gmhTODAY 13 gmhToday March April 2017 - Page 51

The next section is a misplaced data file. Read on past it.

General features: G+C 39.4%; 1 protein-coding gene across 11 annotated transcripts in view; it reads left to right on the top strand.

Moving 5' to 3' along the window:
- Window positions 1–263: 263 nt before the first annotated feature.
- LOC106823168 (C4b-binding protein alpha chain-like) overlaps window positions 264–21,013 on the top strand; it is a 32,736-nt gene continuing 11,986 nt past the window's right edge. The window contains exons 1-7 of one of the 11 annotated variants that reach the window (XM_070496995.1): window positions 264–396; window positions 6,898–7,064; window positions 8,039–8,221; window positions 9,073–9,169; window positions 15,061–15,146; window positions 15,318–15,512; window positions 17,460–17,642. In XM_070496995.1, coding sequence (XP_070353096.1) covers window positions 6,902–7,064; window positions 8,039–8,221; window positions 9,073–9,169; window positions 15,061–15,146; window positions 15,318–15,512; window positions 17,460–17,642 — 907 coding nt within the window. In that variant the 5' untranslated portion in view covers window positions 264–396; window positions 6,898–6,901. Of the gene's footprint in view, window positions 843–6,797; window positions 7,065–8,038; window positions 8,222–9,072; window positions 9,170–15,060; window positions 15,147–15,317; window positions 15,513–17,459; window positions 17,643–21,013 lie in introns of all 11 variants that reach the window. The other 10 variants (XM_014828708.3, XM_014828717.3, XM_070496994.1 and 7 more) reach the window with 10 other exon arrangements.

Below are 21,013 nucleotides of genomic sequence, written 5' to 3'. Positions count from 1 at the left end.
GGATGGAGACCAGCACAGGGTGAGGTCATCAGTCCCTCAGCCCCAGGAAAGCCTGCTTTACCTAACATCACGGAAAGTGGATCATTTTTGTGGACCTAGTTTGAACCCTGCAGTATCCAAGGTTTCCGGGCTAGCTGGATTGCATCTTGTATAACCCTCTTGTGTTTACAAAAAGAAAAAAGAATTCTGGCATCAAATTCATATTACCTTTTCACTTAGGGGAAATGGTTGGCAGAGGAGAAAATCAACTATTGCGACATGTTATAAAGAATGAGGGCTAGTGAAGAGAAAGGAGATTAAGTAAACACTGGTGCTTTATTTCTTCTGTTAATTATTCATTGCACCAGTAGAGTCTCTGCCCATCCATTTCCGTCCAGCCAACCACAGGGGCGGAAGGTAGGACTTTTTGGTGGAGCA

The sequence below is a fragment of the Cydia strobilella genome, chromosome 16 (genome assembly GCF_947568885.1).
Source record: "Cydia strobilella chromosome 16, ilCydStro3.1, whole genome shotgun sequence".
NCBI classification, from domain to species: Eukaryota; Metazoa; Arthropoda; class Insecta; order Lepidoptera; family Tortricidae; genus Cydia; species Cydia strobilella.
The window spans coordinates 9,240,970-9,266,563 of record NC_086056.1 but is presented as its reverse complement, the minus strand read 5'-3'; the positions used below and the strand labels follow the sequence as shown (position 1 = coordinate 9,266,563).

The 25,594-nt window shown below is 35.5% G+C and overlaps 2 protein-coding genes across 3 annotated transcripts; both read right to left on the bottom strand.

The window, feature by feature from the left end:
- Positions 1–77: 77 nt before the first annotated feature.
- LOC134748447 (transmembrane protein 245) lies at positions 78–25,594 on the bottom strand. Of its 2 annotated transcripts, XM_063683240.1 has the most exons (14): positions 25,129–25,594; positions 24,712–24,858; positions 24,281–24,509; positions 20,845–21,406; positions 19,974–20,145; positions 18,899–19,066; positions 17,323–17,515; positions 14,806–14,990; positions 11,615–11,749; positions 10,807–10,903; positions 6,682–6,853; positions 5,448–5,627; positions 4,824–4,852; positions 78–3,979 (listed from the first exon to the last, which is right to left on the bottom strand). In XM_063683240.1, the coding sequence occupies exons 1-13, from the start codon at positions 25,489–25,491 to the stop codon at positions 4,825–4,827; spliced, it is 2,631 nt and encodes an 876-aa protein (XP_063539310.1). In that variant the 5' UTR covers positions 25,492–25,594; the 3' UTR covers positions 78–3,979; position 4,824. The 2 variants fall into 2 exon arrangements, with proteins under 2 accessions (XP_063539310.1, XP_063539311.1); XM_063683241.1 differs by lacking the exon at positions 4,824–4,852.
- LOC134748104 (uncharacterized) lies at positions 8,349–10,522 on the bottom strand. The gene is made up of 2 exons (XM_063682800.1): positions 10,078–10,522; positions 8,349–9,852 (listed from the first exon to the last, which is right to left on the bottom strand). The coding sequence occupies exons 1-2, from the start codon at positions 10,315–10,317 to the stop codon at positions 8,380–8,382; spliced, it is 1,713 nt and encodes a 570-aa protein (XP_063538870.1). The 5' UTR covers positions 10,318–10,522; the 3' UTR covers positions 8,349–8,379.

…how much is too much? Helping Janie with her homework… T here’s no question that we want to help our kids. But what about with their homework? Does helping with homework hinder kids from becoming responsible and independent? Well, it turns out that really depends on the way you choose to help them. Studies show that regardless of socio- economic status, racial and ethnic back- ground, or the parents’ education level, students achieve more when their parents are involved. Where it can get tricky is if a parent is too helpful or too involved in their kid’s schoolwork. For instance, say your child is struggling with a math equation and you step in to help. Your instinct is to teach him the way you learned to solve the problem, but many subjects, especially math, are taught a whole new way than when you were in school. Your efforts may end up confusing him more or undoing what the teacher has taught in class. Furthermore, if you swoop in whenever your child needs help, he’ll be less inclined to figure things out for himself. Of course, when your child is five or six years old it’s necessary to sit with her while she does her homework; however the goal should always be to help less over time and be physically farther away from where she’s working. As she gets older, work out a plan of action for when, how, and where her homework gets done, preferably at the beginning of the school year. Some kids work best in their room, while others are more productive in the living room or at the kitchen table. Regardless of where they choose to work, make sure that electronic screens of any kind are off and out of sight until they’re done. Let your child know that you’re available for help, but try only allotting her two to three questions that she’s allowed to ask you per night. This ensures that she won’t become overly reliant on you for all of the answers and it forces her to think about what homework problems she can tackle on her own and which require help from you. If she does call for you to come and help, try to give her some time to think by saying you’ll be over as soon as you’ve finished with whatever you’re doing. In the time it takes you to come over, she might look over the problem again and figure it out herself. Even while you’re there, respond with more questions such as “What do you think?” or “How do you think you can find the answer?” Sometimes talking through the problem with you will allow her to find the solution without getting the answer from you. When it comes to proofing your child’s homework, less is definitely better. Teachers like seeing mistakes because it tells them what material their students have absorbed and what might need more attention. If homework comes back perfect, then they have no way of telling if the student is struggling. It’s okay to check a few answers to make sure your child is understanding the gist of the subject, but don’t go over the entire page. Homework is as much a lesson in responsibility as it is about the actual subject matter. This means that your child should complete his homework the best he can, pack it up, and get it to school himself. Keeping a daily homework planner is especially help- ful for both kids and parents to know what assignments are due and when. It might seem harsh, but if your child forgets his homework (or his gym clothes or anything else) and calls begging you to bring them to school, don’t. Teachers generally have a policy for these types of things, such as making them redo the assignment during recess. Bailing your child GILROY • MORGAN HILL • SAN MARTIN MARCH/APRIL 2017 out undermines the teacher’s efforts. Kids hone their time management skills through homework as well, which means you shouldn’t let them drag on indefinitely doing their homework. The National PTA and National Education Association recommends 10 minutes a night per grade, meaning 20 minutes for a 2 nd grader, 30 minutes for a 3 rd grader, and so forth. If your child is making an honest effort and is still spending hours on her assignments, sometimes it’s a sign that there are broader issues at work, such as learning disabilities, ADHD, or vision or hearing difficulties. Review the homework with your child and talk to her teacher to help identify any learning problems early on. A child’s love of learning always starts with you. Try to tie in what he’s learning to real life applications outside the classroom to show that knowledge matters. For instance, if he complains about how learning history is pointless, show him how the topics he’s learning relate to something happening in the world today. The more you show him that what he’s learning remains important even when school is over, the more he’ll understand that knowledge is one of life’s joys. Article Brought To You By: 855 Moro Drive, Gilroy • .gokids.org gmhtoday.com 51